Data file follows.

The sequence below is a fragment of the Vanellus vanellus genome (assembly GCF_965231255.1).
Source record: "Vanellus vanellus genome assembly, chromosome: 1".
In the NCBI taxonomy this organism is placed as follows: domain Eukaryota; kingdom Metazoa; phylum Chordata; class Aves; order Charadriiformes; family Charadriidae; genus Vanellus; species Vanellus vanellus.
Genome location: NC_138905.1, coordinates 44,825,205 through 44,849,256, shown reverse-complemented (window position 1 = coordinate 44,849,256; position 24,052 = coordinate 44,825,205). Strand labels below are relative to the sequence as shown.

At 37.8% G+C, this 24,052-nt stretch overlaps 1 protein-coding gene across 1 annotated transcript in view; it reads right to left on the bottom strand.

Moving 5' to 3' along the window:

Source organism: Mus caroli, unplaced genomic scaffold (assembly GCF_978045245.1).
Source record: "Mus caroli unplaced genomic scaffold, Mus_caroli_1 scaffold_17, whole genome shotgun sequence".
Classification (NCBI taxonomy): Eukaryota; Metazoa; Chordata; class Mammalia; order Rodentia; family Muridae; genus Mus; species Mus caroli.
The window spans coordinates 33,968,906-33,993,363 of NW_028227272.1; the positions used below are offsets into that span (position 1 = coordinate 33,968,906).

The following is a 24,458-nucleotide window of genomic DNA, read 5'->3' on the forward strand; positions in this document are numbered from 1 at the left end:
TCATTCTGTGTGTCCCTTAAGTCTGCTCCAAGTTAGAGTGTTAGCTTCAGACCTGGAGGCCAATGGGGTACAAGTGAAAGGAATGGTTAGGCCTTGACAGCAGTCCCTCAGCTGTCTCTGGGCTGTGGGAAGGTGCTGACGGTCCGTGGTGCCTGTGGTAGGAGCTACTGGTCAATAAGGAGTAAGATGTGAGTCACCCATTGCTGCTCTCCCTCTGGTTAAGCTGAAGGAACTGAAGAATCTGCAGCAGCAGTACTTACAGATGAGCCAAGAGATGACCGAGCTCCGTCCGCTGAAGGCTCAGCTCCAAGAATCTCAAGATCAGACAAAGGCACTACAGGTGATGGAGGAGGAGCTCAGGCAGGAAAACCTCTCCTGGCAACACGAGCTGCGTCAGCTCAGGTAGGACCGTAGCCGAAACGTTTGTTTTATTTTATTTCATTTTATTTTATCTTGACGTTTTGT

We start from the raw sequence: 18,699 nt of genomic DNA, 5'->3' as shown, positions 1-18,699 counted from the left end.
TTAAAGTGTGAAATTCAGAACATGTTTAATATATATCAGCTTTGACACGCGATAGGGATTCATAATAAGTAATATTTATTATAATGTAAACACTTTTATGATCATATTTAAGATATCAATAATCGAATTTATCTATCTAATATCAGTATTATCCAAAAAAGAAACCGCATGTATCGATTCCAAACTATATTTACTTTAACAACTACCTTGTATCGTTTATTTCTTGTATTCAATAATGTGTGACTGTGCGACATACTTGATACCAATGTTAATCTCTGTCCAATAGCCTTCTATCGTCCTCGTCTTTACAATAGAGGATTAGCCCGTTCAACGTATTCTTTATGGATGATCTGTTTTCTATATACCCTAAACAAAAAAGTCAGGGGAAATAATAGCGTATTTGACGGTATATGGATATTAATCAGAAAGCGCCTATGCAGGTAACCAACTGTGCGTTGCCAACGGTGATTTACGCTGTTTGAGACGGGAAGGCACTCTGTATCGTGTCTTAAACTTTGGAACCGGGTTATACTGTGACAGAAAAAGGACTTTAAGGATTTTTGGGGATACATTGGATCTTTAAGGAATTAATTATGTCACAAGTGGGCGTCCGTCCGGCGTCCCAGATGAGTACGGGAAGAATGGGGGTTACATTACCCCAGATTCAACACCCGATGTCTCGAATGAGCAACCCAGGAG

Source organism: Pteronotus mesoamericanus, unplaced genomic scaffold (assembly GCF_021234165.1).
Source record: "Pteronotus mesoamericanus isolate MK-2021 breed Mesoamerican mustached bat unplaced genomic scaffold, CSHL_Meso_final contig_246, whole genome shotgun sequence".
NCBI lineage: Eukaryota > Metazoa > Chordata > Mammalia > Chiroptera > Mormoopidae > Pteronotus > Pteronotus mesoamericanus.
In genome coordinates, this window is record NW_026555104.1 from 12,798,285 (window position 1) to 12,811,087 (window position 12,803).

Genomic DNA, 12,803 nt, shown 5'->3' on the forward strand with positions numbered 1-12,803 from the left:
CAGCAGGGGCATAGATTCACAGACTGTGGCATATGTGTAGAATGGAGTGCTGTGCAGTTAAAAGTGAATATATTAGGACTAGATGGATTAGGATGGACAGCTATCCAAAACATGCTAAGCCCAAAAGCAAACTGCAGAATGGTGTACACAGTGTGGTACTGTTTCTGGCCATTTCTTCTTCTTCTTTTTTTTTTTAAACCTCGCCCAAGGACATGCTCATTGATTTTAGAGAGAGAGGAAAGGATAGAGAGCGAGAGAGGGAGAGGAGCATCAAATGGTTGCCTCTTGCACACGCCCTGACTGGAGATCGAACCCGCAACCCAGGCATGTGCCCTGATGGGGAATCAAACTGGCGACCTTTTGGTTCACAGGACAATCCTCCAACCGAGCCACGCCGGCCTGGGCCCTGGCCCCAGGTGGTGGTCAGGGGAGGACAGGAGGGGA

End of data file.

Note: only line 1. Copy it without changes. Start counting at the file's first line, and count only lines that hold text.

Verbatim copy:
The sequence below is a fragment of the Vanellus vanellus genome (assembly GCF_965231255.1).